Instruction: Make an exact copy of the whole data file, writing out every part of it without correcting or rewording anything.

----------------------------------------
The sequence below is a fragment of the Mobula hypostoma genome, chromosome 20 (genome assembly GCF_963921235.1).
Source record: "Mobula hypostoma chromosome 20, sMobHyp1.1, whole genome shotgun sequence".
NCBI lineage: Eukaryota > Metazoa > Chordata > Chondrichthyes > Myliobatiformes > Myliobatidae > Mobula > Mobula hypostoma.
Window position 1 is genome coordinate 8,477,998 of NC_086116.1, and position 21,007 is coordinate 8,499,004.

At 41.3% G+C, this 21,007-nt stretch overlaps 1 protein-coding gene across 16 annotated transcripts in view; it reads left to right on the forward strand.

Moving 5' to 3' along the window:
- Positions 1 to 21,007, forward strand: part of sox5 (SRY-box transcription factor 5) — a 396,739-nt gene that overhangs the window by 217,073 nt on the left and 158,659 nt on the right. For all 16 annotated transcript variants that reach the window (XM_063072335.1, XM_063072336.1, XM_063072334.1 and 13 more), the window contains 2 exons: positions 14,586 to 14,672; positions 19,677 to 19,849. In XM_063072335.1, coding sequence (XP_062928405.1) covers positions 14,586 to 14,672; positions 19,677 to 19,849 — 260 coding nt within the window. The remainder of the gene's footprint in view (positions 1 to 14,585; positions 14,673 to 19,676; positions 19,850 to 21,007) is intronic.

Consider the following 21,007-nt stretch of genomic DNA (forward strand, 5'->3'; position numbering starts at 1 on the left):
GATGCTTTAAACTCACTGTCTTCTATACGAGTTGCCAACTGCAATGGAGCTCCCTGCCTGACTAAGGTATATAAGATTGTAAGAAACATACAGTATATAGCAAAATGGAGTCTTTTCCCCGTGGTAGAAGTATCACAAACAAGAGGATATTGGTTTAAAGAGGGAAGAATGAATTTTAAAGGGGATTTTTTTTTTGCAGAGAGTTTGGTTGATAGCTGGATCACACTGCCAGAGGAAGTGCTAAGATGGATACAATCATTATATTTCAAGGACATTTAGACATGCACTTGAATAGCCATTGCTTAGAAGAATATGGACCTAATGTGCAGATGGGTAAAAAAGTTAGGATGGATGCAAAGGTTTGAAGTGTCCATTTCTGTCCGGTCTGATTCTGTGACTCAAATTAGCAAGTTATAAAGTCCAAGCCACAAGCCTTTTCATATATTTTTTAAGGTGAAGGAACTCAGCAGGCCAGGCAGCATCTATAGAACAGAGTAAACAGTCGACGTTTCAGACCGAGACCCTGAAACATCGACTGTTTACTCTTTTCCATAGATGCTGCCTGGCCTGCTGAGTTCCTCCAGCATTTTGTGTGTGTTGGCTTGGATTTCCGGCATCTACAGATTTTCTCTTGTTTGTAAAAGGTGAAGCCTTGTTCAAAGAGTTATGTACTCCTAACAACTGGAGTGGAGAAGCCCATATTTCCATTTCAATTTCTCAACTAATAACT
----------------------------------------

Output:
The sequence below is a fragment of the Mobula hypostoma genome, chromosome 20 (genome assembly GCF_963921235.1).
Source record: "Mobula hypostoma chromosome 20, sMobHyp1.1, whole genome shotgun sequence".
NCBI lineage: Eukaryota > Metazoa > Chordata > Chondrichthyes > Myliobatiformes > Myliobatidae > Mobula > Mobula hypostoma.
Window position 1 is genome coordinate 8,477,998 of NC_086116.1, and position 21,007 is coordinate 8,499,004.

At 41.3% G+C, this 21,007-nt stretch overlaps 1 protein-coding gene across 16 annotated transcripts in view; it reads left to right on the forward strand.

Moving 5' to 3' along the window:
- Positions 1 to 21,007, forward strand: part of sox5 (SRY-box transcription factor 5) — a 396,739-nt gene that overhangs the window by 217,073 nt on the left and 158,659 nt on the right. For all 16 annotated transcript variants that reach the window (XM_063072335.1, XM_063072336.1, XM_063072334.1 and 13 more), the window contains 2 exons: positions 14,586 to 14,672; positions 19,677 to 19,849. In XM_063072335.1, coding sequence (XP_062928405.1) covers positions 14,586 to 14,672; positions 19,677 to 19,849 — 260 coding nt within the window. The remainder of the gene's footprint in view (positions 1 to 14,585; positions 14,673 to 19,676; positions 19,850 to 21,007) is intronic.

Consider the following 21,007-nt stretch of genomic DNA (forward strand, 5'->3'; position numbering starts at 1 on the left):
GATGCTTTAAACTCACTGTCTTCTATACGAGTTGCCAACTGCAATGGAGCTCCCTGCCTGACTAAGGTATATAAGATTGTAAGAAACATACAGTATATAGCAAAATGGAGTCTTTTCCCCGTGGTAGAAGTATCACAAACAAGAGGATATTGGTTTAAAGAGGGAAGAATGAATTTTAAAGGGGATTTTTTTTTTGCAGAGAGTTTGGTTGATAGCTGGATCACACTGCCAGAGGAAGTGCTAAGATGGATACAATCATTATATTTCAAGGACATTTAGACATGCACTTGAATAGCCATTGCTTAGAAGAATATGGACCTAATGTGCAGATGGGTAAAAAAGTTAGGATGGATGCAAAGGTTTGAAGTGTCCATTTCTGTCCGGTCTGATTCTGTGACTCAAATTAGCAAGTTATAAAGTCCAAGCCACAAGCCTTTTCATATATTTTTTAAGGTGAAGGAACTCAGCAGGCCAGGCAGCATCTATAGAACAGAGTAAACAGTCGACGTTTCAGACCGAGACCCTGAAACATCGACTGTTTACTCTTTTCCATAGATGCTGCCTGGCCTGCTGAGTTCCTCCAGCATTTTGTGTGTGTTGGCTTGGATTTCCGGCATCTACAGATTTTCTCTTGTTTGTAAAAGGTGAAGCCTTGTTCAAAGAGTTATGTACTCCTAACAACTGGAGTGGAGAAGCCCATATTTCCATTTCAATTTCTCAACTAATAACT